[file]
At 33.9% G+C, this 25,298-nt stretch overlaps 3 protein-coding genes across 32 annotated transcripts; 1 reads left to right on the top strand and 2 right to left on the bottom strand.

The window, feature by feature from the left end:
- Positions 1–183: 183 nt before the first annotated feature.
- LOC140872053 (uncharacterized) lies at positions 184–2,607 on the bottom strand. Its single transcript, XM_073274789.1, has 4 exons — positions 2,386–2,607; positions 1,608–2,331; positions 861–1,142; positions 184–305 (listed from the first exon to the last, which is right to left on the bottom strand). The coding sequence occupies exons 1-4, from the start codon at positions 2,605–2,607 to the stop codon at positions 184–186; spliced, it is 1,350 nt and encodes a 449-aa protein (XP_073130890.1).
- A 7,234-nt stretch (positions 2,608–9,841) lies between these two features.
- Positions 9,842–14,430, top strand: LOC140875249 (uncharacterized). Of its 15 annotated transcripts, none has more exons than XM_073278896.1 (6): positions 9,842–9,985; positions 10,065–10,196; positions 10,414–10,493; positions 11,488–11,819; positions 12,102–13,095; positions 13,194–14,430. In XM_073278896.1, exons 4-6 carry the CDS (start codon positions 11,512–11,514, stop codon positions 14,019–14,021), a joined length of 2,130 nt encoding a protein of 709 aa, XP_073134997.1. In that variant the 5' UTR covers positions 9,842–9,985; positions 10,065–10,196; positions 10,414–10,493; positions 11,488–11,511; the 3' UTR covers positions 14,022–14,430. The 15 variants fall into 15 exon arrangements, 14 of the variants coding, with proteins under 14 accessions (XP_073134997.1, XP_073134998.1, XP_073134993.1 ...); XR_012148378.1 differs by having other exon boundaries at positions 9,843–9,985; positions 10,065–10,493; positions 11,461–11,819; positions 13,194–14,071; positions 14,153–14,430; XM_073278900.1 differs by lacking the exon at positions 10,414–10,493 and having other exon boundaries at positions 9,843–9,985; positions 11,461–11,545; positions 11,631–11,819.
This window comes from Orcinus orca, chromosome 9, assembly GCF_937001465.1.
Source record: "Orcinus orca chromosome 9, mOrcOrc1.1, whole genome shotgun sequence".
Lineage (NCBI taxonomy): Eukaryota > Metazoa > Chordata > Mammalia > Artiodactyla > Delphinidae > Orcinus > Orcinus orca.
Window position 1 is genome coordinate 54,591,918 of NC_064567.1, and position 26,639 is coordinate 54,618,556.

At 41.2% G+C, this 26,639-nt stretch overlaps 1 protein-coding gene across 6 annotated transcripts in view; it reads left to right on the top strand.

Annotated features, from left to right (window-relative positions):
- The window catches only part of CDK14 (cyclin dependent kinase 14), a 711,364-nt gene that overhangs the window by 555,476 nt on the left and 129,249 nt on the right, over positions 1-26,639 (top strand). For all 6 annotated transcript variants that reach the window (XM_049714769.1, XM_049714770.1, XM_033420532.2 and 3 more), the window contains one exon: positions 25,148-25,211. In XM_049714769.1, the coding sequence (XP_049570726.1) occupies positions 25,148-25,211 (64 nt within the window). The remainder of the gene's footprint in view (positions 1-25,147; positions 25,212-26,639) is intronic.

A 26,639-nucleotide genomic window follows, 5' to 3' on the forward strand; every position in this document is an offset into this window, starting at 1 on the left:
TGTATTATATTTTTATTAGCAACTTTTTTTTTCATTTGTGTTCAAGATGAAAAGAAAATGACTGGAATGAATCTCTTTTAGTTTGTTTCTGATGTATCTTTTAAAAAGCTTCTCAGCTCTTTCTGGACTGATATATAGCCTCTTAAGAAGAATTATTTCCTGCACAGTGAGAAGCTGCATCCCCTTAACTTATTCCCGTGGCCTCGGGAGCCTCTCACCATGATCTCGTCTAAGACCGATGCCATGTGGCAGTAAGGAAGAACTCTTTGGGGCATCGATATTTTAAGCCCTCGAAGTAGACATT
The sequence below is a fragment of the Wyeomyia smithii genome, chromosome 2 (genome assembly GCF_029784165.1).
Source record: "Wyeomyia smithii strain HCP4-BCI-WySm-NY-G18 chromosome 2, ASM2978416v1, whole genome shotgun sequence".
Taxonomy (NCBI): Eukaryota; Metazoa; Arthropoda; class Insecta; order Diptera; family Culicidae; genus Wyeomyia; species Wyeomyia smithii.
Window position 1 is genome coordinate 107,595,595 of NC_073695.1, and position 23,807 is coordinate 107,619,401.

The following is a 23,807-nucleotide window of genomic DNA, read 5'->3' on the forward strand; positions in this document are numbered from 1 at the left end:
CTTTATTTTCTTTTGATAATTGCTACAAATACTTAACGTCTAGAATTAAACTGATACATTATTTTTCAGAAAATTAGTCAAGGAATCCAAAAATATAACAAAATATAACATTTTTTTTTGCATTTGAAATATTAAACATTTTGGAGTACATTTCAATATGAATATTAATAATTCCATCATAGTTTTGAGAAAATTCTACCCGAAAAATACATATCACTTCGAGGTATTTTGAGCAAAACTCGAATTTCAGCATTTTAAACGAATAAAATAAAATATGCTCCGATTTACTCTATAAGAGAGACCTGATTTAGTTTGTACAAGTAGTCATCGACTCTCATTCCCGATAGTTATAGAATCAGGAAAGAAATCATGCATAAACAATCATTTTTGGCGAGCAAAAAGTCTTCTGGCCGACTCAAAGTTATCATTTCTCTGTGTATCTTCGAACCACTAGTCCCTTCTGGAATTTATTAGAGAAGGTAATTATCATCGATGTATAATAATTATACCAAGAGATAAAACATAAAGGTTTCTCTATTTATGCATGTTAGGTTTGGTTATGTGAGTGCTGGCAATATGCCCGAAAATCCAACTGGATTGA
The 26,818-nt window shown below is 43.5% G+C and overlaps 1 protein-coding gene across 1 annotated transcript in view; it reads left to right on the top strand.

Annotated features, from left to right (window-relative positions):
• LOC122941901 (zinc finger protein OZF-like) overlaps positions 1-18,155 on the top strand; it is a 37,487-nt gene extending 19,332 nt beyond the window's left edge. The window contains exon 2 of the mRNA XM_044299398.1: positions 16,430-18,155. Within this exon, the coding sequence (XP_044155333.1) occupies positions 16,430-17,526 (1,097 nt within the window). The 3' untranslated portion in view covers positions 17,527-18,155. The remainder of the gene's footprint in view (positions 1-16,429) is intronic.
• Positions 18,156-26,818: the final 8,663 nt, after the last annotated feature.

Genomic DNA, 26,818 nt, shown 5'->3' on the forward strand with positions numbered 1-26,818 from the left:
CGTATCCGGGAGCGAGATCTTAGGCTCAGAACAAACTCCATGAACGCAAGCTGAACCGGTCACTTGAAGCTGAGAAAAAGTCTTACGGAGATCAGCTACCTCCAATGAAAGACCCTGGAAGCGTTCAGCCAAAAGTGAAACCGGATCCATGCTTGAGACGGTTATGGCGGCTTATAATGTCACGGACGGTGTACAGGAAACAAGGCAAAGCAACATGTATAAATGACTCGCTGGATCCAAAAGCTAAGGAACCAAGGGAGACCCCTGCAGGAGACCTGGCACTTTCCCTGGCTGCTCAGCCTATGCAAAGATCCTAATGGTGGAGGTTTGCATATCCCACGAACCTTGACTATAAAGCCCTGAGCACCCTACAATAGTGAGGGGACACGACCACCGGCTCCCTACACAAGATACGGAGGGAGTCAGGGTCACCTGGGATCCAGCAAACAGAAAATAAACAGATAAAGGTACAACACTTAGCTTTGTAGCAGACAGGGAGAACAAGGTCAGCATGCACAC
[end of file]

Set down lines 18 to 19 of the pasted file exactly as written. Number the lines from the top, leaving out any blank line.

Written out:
Taxonomy (NCBI): Eukaryota; Metazoa; Arthropoda; class Insecta; order Diptera; family Culicidae; genus Wyeomyia; species Wyeomyia smithii.
Window position 1 is genome coordinate 107,595,595 of NC_073695.1, and position 23,807 is coordinate 107,619,401.